I prowled around it with my smartphone’s camera as Mimi prowled for the little voles that run right under the leaf litter, each of us aware of each other but focused on our tasks.

Wishing I had all the lenses and quality images I would get from my DSLR—going back into the house would have broken the spell—I pushed that insufficient little phone camera to its limit, and with patience it did not disappoint. I took quite a few photos, several photos that inspired me to crop and edit and add text, which I rarely do, and I shared them on Instagram first, and now here, more to work with later.

So what does this flower have to do with simplifying anyway? It may look like a simple photo, but it’s deceptively complicated, and yet by having only my smartphone to work with I simplified a process which I usually complicate immensely when I run outdoors with all my camera equipment, that’s what it meant for me, and brought to mind Thoreau. Posting a photo that demands one “simplify” isn’t going to convince anyone on the spot, but it may make people stop and consider the idea.

So I got my break, I got creative inspiration to carry back in, and Mimi got her vole. It was very simple.

See two other photos from this magical time, Make a Ripple and Tiny Perfections.

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We’re posting with

in-other-words

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All images used on this site are copyrighted to Bernadette E. Kazmarski unless otherwise noted and may not be used without my written permission. Please ask if you are interested in using one in a print or internet publication. If you are interested in purchasing a print of this image or a product including this image, check my Etsy shop or Fine Art America profile to see if I have it available already. If you don’t find it there, visit “purchasing” for availability and terms.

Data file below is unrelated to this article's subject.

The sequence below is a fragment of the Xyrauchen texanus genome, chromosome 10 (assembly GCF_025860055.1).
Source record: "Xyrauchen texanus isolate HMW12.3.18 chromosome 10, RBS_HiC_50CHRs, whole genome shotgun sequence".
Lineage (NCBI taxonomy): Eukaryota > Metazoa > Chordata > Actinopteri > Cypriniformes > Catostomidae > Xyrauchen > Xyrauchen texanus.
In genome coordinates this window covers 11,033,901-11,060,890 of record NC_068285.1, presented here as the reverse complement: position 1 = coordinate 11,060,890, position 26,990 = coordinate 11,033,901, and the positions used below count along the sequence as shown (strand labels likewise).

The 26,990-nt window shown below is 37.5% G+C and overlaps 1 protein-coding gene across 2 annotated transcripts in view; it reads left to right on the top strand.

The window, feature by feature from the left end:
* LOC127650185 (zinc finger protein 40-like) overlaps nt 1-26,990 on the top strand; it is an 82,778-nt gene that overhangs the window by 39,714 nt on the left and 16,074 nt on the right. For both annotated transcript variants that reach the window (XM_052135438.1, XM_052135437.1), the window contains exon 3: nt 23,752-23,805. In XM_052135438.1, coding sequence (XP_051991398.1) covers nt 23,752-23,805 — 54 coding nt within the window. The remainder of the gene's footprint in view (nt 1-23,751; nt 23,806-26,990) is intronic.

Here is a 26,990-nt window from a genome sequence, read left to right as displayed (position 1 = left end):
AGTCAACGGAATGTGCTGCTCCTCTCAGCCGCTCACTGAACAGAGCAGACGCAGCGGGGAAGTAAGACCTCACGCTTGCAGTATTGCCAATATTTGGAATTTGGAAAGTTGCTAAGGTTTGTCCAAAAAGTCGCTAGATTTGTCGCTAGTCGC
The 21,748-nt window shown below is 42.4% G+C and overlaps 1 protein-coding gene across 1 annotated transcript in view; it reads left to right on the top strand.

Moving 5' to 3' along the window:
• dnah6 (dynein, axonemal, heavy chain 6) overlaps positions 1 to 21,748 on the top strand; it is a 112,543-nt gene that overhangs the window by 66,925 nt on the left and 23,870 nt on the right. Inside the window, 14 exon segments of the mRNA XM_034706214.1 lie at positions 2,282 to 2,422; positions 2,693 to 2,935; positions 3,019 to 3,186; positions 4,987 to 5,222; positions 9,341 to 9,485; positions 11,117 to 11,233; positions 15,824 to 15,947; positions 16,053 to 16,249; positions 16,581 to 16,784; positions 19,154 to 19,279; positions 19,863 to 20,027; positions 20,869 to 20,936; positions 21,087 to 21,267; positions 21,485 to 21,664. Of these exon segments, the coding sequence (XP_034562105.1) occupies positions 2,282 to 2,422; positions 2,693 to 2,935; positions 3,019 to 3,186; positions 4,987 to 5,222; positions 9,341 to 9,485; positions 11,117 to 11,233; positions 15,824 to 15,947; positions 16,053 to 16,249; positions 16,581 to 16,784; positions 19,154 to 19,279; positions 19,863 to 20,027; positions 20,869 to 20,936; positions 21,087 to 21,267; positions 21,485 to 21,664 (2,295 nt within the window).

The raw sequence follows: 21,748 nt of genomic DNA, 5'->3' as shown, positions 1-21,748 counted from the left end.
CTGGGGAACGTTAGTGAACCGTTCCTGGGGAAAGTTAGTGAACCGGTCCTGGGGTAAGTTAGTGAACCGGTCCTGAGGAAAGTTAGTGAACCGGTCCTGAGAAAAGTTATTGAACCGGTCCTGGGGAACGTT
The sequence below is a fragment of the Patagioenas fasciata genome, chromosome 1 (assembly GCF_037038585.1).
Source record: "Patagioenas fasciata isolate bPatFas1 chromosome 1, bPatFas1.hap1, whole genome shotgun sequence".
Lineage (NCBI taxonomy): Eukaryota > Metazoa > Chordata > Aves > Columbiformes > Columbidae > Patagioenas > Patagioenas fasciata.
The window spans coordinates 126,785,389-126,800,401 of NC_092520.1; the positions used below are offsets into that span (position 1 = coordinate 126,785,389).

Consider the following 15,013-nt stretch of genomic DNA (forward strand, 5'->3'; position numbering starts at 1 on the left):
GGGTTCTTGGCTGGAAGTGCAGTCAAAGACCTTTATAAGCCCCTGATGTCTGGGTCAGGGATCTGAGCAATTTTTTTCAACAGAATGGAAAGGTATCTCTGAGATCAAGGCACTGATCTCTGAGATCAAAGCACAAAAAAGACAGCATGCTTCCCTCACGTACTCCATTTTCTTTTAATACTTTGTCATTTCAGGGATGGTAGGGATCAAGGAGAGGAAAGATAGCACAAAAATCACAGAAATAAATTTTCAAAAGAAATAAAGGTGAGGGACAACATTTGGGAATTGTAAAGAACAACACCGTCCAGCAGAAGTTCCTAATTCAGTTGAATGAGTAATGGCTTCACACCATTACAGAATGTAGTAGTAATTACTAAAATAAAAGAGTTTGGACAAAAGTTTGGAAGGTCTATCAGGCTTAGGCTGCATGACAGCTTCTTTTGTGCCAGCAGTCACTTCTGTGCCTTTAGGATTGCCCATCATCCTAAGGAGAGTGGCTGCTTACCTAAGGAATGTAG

Please Don’t Eat the Geraniums

doe with flowers
doe with flowers

Please don’t eat the geraniums…

She did anyway.

This was taken through the screen on my basement door.

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For a print of any photo, visit “purchasing” for availability and terms.

All images in this post are copyright © Bernadette E. Kazmarski and may not be used without prior written permission.


Baltimore is Back!

Baltimore Oriole in maple tree
Baltimore Oriole in maple tree

Baltimore Oriole

I’ve heard his chatter and song off an on for a week or so and I finally spotted him. The Baltimore Oriole is back in the back yard, leaping from branch to branch high in the maples, looking for a good meal of bugs and other good stuff. I first spotted one in my yard nearly 15 years ago and it seemed to be lured to the wild black cherry. Since then I’ve let a few extra mulberries grow because orioles do like their fruit and will nest near a good food source. I had found the hanging way at the end of a branch in the maple in the front yard, then a few years later in the maple in the back yard; somewhere I have a photo of it, but I’ll be darned if I can find it.